LOUISVILLE, Ky. (AP) — Sarah Huckabee Sanders praised Republican Gov. Matt Bevin for his willingness to absorb "a lot of heat for taking strong positions" as President Donald Trump's former press secretary headlined a campaign event Monday aimed at firing up conservative voters in Kentucky.
Sanders and U.S. Rep. Mark Meadows of North Carolina appeared with Bevin and his running mate, state Sen. Ralph Alvarado, at a campaign event in Louisville. They're the latest in a series of prominent conservatives in Trump's administration or with close ties to the White House to campaign with Bevin.
Bevin is locked in a close race with Democratic Attorney General Andy Beshear with about three weeks before the Nov. 5 election. While Bevin campaigned alongside supporters with Washington ties, Beshear's campaign released a TV ad featuring a Kentuckian — longtime state Rep. Rocky Adkins.
Beshear is making a strong push for support in eastern Kentucky, a region that increasingly sided with the GOP in recent elections and where Trump remains highly popular. Adkins overwhelmingly carried his native eastern Kentucky in losing to Beshear in the spring gubernatorial primary.
In her pitch for Bevin, Sanders urged voters to support the governor.
"You've got an incredible governor here that has taken a lot of heat for taking strong positions," she said. "Don't make him take it alone."
It was reminiscent of Trump's praise for Bevin during a summer appearance in Louisville. Trump referred to Bevin as "a man who has really done a great job. I don't know if he's appreciated."
Bevin's popularity has suffered for his efforts to revamp Kentucky's woefully underfunded public pension systems and for his feuds with education groups that opposed his pension plan.
On Monday, Bevin stressed his opposition to abortion and his support for gun-ownership rights.
"Vote your values, not your party," the governor said in a message meant to appeal to conservative Democrats.
Bevin barely topped 50% of the GOP vote in the spring primary against three other candidates.
Meadows, a prominent conservative in Congress, played up Bevin's ties to Trump, saying the president has "no better friend" than the Kentucky governor. Bevin routinely touts his connection to Trump in trying to fend off a tough challenge from Beshear. The governor is hoping for a late campaign visit by Trump.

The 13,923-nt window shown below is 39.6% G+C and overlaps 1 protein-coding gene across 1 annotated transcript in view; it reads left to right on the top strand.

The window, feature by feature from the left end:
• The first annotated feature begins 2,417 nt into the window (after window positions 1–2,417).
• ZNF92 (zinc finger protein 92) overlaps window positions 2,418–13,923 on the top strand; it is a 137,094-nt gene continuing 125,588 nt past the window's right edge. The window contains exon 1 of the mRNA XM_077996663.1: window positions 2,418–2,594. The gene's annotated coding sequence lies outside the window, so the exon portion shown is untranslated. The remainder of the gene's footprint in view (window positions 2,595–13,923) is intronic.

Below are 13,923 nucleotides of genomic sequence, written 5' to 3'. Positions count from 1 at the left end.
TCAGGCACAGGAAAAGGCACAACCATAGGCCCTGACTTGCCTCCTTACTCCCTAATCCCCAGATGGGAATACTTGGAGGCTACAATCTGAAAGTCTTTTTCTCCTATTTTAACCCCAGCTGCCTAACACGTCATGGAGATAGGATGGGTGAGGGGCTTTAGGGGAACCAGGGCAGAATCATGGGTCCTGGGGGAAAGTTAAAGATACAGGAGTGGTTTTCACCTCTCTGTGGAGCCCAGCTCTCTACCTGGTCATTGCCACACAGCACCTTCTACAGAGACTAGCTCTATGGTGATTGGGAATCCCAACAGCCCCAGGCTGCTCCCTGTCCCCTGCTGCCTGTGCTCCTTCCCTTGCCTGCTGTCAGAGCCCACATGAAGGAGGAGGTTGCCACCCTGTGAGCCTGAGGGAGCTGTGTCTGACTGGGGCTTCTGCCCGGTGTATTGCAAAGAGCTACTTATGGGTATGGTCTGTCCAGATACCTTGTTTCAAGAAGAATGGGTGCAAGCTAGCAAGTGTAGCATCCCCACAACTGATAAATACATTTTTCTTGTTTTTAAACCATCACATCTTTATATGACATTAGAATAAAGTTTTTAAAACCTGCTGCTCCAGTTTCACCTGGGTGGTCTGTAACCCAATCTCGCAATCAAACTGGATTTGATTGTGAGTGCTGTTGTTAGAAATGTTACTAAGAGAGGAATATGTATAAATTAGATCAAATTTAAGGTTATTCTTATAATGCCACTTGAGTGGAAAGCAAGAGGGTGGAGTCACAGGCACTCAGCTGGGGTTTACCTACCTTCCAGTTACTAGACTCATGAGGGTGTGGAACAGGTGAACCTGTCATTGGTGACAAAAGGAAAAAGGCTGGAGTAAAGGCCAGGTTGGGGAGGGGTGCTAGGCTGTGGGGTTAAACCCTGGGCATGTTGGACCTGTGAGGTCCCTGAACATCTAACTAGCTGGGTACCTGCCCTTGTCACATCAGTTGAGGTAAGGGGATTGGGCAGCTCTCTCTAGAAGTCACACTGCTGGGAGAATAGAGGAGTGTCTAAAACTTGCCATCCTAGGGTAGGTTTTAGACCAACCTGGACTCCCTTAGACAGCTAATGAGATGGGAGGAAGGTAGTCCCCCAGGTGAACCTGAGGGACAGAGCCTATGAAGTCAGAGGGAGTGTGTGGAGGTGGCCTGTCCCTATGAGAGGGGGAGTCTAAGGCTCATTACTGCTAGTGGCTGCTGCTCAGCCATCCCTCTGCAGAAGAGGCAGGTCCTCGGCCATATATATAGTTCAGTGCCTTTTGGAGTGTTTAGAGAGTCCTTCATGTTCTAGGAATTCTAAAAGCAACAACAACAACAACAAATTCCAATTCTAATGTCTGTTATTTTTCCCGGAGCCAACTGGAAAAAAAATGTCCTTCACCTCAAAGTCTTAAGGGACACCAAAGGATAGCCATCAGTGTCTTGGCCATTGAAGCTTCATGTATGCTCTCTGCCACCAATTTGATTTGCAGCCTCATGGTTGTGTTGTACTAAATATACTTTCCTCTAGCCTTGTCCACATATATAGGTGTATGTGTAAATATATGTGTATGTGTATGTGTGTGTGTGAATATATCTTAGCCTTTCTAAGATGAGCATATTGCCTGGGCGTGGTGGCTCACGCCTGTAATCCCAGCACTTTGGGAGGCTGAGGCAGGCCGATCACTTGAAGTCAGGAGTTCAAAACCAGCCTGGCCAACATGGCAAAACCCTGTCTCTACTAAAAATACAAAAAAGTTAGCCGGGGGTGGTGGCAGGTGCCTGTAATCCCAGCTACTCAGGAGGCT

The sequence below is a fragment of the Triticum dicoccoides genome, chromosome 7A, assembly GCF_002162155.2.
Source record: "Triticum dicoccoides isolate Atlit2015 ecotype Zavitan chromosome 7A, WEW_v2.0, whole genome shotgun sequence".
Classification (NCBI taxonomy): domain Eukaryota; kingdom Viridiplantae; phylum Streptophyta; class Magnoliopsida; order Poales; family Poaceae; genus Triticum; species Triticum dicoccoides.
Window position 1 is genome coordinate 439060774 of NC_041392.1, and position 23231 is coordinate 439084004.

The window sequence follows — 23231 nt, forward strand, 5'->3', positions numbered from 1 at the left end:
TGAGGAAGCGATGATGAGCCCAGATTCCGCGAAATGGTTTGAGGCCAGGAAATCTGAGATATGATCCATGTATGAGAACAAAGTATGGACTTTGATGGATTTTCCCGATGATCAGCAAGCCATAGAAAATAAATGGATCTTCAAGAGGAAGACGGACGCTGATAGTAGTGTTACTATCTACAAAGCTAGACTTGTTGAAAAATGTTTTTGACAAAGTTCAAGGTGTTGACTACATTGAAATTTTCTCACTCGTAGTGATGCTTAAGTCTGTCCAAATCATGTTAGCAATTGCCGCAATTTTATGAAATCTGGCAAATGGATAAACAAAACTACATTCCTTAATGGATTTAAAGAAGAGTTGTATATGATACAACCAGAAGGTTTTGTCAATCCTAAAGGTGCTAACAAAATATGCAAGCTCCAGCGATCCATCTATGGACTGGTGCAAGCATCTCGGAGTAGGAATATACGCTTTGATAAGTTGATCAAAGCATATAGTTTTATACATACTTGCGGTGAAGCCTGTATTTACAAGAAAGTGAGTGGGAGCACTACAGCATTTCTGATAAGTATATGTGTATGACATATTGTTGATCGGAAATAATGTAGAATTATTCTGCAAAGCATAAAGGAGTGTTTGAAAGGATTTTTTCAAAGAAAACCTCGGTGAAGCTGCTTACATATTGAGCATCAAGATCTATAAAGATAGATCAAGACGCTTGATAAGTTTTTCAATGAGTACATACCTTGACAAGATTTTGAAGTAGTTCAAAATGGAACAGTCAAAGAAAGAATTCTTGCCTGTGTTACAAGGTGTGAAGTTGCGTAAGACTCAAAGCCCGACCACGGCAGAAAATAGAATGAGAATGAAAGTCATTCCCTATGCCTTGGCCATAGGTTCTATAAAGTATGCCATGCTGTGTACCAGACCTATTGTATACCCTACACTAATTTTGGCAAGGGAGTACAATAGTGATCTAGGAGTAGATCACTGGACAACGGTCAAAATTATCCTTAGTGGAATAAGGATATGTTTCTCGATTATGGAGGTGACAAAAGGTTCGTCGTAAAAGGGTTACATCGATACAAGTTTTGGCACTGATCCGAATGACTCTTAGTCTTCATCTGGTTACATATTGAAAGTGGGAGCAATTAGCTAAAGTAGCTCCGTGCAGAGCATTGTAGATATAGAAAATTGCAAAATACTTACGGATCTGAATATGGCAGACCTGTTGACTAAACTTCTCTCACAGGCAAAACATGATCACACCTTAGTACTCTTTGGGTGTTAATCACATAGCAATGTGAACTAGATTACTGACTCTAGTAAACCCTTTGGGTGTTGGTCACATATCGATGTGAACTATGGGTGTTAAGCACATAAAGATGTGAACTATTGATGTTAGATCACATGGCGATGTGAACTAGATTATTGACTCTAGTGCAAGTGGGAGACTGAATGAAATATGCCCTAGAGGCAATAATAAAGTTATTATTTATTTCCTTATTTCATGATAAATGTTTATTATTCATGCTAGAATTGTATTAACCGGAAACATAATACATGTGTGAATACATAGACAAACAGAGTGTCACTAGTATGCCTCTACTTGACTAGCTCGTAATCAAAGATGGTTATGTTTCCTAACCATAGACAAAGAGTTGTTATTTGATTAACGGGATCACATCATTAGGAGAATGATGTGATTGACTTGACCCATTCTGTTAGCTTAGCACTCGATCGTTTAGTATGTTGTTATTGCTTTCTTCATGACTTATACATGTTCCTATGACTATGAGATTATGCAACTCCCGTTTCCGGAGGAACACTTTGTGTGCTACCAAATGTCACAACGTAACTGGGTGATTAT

Republican attorney general candidate Daniel Cameron also attended Monday's event.
The Kentucky governor's race is being watched closely for any signs of vulnerability among Republican incumbents aligned with Trump heading into the 2020 elections.
"If the people of Kentucky do not reelect this fine governor, every single liberal media person is going to say, 'Oh, this is a watershed moment for the country. One of the president's favorite governors did not get reelected,'" Meadows said.
Meanwhile, Adkins promotes Beshear in a new ad that shows the two Democrats in a restaurant.
"I've fought for eastern Kentucky my whole life, for our jobs and our people," Adkins says in the commercial. "For hope and opportunity, Kentucky needs Andy Beshear as governor. He'll fight for us and treat us with respect. Our current governor, he doesn't do that."
It's a stark contrast to Bevin's strained relationship with his closest rival in the spring primary.
During the summer, Bevin insulted Republican state Rep. Robert Goforth, telling a TV reporter that "it's a name so easily forgotten." Bevin's comment came after being told that Goforth had expressed his support for the GOP but did not specifically commit to voting for him. Goforth received nearly 40% of the Republican vote in the primary, carrying large sections of eastern and southeastern Kentucky